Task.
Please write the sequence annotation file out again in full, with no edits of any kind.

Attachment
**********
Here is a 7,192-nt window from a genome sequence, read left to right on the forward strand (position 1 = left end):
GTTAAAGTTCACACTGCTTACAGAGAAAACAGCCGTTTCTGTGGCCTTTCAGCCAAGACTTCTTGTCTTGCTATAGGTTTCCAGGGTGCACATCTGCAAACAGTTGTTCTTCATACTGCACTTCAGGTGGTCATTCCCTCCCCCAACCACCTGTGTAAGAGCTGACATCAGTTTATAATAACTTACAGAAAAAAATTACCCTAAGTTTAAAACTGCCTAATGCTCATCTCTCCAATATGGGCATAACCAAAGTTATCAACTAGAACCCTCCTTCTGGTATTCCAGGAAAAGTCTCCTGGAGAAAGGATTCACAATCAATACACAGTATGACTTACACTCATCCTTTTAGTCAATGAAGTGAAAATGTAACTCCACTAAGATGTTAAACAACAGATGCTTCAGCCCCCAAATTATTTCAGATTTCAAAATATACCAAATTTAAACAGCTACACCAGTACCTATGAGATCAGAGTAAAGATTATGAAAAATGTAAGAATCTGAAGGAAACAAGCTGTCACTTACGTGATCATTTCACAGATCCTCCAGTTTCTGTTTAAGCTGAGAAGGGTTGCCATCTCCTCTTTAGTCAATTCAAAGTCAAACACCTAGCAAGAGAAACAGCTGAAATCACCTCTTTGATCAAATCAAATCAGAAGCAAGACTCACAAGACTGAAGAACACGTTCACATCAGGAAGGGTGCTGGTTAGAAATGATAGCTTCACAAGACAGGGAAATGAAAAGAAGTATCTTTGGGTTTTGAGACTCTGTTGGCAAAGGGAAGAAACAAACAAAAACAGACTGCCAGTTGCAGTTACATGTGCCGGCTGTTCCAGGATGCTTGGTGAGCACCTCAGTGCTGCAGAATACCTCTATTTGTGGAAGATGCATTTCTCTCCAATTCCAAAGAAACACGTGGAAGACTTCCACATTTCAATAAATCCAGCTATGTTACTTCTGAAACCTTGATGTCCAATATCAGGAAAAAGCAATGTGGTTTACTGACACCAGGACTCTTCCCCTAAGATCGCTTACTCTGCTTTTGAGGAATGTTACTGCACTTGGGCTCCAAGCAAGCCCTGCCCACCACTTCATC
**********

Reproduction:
Here is a 7,192-nt window from a genome sequence, read left to right on the forward strand (position 1 = left end):
GTTAAAGTTCACACTGCTTACAGAGAAAACAGCCGTTTCTGTGGCCTTTCAGCCAAGACTTCTTGTCTTGCTATAGGTTTCCAGGGTGCACATCTGCAAACAGTTGTTCTTCATACTGCACTTCAGGTGGTCATTCCCTCCCCCAACCACCTGTGTAAGAGCTGACATCAGTTTATAATAACTTACAGAAAAAAATTACCCTAAGTTTAAAACTGCCTAATGCTCATCTCTCCAATATGGGCATAACCAAAGTTATCAACTAGAACCCTCCTTCTGGTATTCCAGGAAAAGTCTCCTGGAGAAAGGATTCACAATCAATACACAGTATGACTTACACTCATCCTTTTAGTCAATGAAGTGAAAATGTAACTCCACTAAGATGTTAAACAACAGATGCTTCAGCCCCCAAATTATTTCAGATTTCAAAATATACCAAATTTAAACAGCTACACCAGTACCTATGAGATCAGAGTAAAGATTATGAAAAATGTAAGAATCTGAAGGAAACAAGCTGTCACTTACGTGATCATTTCACAGATCCTCCAGTTTCTGTTTAAGCTGAGAAGGGTTGCCATCTCCTCTTTAGTCAATTCAAAGTCAAACACCTAGCAAGAGAAACAGCTGAAATCACCTCTTTGATCAAATCAAATCAGAAGCAAGACTCACAAGACTGAAGAACACGTTCACATCAGGAAGGGTGCTGGTTAGAAATGATAGCTTCACAAGACAGGGAAATGAAAAGAAGTATCTTTGGGTTTTGAGACTCTGTTGGCAAAGGGAAGAAACAAACAAAAACAGACTGCCAGTTGCAGTTACATGTGCCGGCTGTTCCAGGATGCTTGGTGAGCACCTCAGTGCTGCAGAATACCTCTATTTGTGGAAGATGCATTTCTCTCCAATTCCAAAGAAACACGTGGAAGACTTCCACATTTCAATAAATCCAGCTATGTTACTTCTGAAACCTTGATGTCCAATATCAGGAAAAAGCAATGTGGTTTACTGACACCAGGACTCTTCCCCTAAGATCGCTTACTCTGCTTTTGAGGAATGTTACTGCACTTGGGCTCCAAGCAAGCCCTGCCCACCACTTCATC